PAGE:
The definition of grind is to reduce something into small particles by crushing it. As we become adults and take on more responsibilities and obligations (families, jobs, bills) our work and life can become a grind—pulverizing our spirit. And, that’s just sad. While hard work is important, working harder is not an effective long-term solution. Remember the character Boxer from the book Animal Farm? His mantra was "I will work harder" and things didn't end well for him.
Let’s consider the benefits of play.
Here are a few that I pulled from TEDx talks on the subject (links below):
Play stimulates creativity
Play helps us learn
Play teaches us empathy, teamwork and leadership
Play promotes pre-frontal cortex development (the area of our brain where cognition happens)
Play improves our decision-making ability
Play reduces stress
Play stimulates nerve growth in our amygdala (the area of our brain that controls emotions)
Play helps us work through grief
Play teaches us to deal with failure
Play promotes self-expression
Play is the instrument of innovation
Play teaches us how to socialize
Play makes us happier
Jill Vialet says, “The philosopher Bernard Suits defined a game as the voluntary attempt to overcome an unnecessary challenge…. (We) choose it, it’s a challenge. No longer should you think of play as the opposite of work or the purview of slackers. It is the fundamental sign of our inner drive and ambition.”
To paraphrase Steve Keil: the opposite of play is not work. The opposite of play is depression. Play improves our work. We shouldn’t feel guilty about play… we should celebrate it.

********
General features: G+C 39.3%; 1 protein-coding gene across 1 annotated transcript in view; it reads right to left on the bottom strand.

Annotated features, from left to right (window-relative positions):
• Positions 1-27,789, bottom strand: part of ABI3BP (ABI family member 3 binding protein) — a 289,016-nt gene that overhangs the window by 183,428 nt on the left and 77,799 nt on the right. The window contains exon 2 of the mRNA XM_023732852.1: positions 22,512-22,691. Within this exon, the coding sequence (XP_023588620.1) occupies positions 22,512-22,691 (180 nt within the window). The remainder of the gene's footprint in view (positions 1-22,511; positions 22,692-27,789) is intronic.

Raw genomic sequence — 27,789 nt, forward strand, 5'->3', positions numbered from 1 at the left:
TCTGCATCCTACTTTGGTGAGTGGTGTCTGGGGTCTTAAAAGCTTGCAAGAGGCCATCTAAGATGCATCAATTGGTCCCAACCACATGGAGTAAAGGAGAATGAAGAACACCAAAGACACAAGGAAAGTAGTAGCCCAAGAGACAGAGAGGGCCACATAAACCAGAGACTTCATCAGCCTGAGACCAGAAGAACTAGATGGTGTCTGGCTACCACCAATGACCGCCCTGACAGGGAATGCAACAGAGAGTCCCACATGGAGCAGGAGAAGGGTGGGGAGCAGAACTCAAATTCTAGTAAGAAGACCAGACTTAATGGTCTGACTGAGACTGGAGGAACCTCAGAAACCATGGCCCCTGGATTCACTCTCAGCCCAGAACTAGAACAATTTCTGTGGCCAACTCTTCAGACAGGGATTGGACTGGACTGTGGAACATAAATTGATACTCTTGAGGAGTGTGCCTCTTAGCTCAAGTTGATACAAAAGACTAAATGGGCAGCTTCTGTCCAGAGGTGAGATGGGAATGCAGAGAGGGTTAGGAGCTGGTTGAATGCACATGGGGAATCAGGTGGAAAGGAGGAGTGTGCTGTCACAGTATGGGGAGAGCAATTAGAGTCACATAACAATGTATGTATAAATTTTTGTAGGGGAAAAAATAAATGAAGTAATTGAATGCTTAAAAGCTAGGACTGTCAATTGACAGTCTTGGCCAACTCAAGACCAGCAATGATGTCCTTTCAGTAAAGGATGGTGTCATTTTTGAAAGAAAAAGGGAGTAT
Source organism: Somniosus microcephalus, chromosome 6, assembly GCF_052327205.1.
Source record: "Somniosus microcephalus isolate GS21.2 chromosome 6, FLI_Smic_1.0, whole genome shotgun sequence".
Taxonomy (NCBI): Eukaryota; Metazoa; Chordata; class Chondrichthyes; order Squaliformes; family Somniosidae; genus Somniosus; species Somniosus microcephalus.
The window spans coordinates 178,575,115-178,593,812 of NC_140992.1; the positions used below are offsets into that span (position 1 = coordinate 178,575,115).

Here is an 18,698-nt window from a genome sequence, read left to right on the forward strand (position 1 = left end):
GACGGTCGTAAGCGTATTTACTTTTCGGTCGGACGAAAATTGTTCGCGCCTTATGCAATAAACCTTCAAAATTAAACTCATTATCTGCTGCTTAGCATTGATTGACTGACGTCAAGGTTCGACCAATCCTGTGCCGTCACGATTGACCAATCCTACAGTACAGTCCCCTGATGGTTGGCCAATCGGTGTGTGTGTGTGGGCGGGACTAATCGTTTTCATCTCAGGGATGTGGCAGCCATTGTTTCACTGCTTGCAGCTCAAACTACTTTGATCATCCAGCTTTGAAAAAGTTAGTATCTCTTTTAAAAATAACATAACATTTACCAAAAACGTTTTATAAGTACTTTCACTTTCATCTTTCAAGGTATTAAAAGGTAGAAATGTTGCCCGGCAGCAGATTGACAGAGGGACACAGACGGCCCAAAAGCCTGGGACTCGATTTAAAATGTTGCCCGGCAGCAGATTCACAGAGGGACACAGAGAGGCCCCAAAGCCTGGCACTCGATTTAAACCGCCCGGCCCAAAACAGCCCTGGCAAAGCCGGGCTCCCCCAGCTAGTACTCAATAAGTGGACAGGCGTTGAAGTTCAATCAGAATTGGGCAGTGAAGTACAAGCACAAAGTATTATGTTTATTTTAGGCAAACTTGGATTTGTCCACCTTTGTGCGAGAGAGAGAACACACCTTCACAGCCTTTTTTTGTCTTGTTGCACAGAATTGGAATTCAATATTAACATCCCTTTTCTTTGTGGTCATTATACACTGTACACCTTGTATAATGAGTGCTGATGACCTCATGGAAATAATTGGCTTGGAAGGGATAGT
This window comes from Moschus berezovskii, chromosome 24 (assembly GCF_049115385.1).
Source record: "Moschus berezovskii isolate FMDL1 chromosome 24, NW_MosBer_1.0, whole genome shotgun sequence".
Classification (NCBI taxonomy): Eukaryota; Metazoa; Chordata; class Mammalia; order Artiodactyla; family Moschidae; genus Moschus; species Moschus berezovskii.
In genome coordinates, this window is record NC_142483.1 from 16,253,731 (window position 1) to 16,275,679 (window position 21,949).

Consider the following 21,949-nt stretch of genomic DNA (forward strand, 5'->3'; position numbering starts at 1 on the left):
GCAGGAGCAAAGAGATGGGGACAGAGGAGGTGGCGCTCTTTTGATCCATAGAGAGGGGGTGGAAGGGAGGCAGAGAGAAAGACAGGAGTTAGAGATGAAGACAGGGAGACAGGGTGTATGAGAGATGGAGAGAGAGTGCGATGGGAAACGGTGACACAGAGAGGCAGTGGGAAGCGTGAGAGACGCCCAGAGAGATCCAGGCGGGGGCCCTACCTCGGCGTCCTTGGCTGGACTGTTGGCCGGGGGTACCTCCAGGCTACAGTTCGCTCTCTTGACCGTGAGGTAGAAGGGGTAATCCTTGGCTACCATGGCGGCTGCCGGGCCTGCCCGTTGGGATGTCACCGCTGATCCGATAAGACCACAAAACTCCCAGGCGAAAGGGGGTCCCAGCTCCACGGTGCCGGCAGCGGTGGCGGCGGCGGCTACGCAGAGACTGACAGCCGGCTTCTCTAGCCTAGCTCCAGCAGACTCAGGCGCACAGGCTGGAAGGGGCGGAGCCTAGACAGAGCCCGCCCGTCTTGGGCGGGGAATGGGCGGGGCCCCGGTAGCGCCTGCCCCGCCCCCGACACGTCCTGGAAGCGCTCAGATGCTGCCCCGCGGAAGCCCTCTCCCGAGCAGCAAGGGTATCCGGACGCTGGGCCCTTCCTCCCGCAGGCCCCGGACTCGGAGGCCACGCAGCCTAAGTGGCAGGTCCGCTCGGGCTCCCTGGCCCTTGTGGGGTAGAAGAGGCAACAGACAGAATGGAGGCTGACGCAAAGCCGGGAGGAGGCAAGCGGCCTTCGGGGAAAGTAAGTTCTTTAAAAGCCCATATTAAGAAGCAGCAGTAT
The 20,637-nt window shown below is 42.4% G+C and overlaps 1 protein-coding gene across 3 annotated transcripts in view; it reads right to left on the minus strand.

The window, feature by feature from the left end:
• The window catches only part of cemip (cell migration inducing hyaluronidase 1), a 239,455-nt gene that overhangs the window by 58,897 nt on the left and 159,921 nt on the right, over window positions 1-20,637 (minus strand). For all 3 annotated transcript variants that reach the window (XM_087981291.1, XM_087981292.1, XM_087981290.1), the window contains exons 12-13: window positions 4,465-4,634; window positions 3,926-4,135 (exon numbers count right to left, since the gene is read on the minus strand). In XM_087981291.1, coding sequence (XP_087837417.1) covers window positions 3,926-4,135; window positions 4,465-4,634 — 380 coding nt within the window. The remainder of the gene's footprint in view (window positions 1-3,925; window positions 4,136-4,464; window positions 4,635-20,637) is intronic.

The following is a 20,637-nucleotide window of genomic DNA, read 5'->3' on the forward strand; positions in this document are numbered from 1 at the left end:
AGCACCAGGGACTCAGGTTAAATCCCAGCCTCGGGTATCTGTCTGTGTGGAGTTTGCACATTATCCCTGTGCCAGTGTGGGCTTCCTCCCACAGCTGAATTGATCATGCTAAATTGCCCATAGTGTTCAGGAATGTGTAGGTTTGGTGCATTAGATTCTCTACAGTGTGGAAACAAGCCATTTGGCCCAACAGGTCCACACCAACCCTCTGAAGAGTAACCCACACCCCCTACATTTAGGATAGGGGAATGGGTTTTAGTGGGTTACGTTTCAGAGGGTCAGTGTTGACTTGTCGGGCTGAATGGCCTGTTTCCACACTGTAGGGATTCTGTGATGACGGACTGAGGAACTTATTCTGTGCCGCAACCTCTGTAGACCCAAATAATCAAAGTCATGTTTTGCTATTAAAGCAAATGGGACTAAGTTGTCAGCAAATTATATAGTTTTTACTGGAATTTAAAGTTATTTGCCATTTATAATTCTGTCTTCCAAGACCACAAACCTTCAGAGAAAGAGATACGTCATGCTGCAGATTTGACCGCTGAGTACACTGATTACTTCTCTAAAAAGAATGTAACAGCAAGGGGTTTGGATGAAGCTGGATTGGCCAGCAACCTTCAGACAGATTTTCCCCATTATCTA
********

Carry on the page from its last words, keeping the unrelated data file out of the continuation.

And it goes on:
In an earlier blog, I discussed the importance of “walking away” from a problem when you become stuck or unable to find a solution. The idea is to allow your powerful unconscious mind to work on the problem while your conscious mind is focussed on something else. And it works. The unconscious mind is an effective problem-solver. The problem is our societal perception of what work looks like. Look busy the boss is coming! I would challenge that position with this one: work should produce results.
If your boss is more concerned with how you look at work than your results, he or she is actually interested in control rather than outcomes. Time to find a new boss.
Play gets a bad wrap. As all of the benefits listed above prove, play should be an integral part of our lives. It is proven to be important to our work, health and overall wellbeing. Now, get out and play!
If you need a little inspiration (or justification) to get out and play… here you go:
John Cohn (The Importance of Play)
Peter Gray (The Decline of Play)
Jill Vialet (What Play Can Teach Us)
Steve Keil (A Play Manifesto)
This talk is interesting because Steve is speaking to Bulgarians (in English) about the problems of Bulgaria, but he could have easily replaced “Bulgaria” with “The United States.” He provides a fascinating take on the effects of communism on Bulgaria, but again, the parallels of the problems in that country and the U.S. are eye opening.